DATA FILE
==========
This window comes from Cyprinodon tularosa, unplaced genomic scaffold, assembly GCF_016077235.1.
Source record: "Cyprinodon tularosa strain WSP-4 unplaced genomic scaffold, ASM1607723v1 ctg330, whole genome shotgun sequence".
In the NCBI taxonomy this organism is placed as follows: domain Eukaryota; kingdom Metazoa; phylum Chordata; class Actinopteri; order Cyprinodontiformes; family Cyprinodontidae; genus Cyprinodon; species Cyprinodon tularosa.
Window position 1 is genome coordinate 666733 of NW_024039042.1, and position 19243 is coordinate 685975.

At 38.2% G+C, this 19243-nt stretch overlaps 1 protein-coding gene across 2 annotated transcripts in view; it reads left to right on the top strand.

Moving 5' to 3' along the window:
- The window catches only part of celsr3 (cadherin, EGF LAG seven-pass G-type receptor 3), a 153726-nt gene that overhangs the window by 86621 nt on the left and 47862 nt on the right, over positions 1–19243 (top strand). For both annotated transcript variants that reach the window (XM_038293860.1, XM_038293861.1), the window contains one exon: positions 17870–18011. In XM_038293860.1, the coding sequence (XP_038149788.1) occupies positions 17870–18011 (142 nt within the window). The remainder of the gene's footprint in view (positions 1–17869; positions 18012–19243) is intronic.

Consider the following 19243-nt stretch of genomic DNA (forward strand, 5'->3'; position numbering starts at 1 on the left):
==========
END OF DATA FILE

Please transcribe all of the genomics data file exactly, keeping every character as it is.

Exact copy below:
This window comes from Cyprinodon tularosa, unplaced genomic scaffold, assembly GCF_016077235.1.
Source record: "Cyprinodon tularosa strain WSP-4 unplaced genomic scaffold, ASM1607723v1 ctg330, whole genome shotgun sequence".
In the NCBI taxonomy this organism is placed as follows: domain Eukaryota; kingdom Metazoa; phylum Chordata; class Actinopteri; order Cyprinodontiformes; family Cyprinodontidae; genus Cyprinodon; species Cyprinodon tularosa.
Window position 1 is genome coordinate 666733 of NW_024039042.1, and position 19243 is coordinate 685975.

At 38.2% G+C, this 19243-nt stretch overlaps 1 protein-coding gene across 2 annotated transcripts in view; it reads left to right on the top strand.

Moving 5' to 3' along the window:
- The window catches only part of celsr3 (cadherin, EGF LAG seven-pass G-type receptor 3), a 153726-nt gene that overhangs the window by 86621 nt on the left and 47862 nt on the right, over positions 1–19243 (top strand). For both annotated transcript variants that reach the window (XM_038293860.1, XM_038293861.1), the window contains one exon: positions 17870–18011. In XM_038293860.1, the coding sequence (XP_038149788.1) occupies positions 17870–18011 (142 nt within the window). The remainder of the gene's footprint in view (positions 1–17869; positions 18012–19243) is intronic.

Consider the following 19243-nt stretch of genomic DNA (forward strand, 5'->3'; position numbering starts at 1 on the left):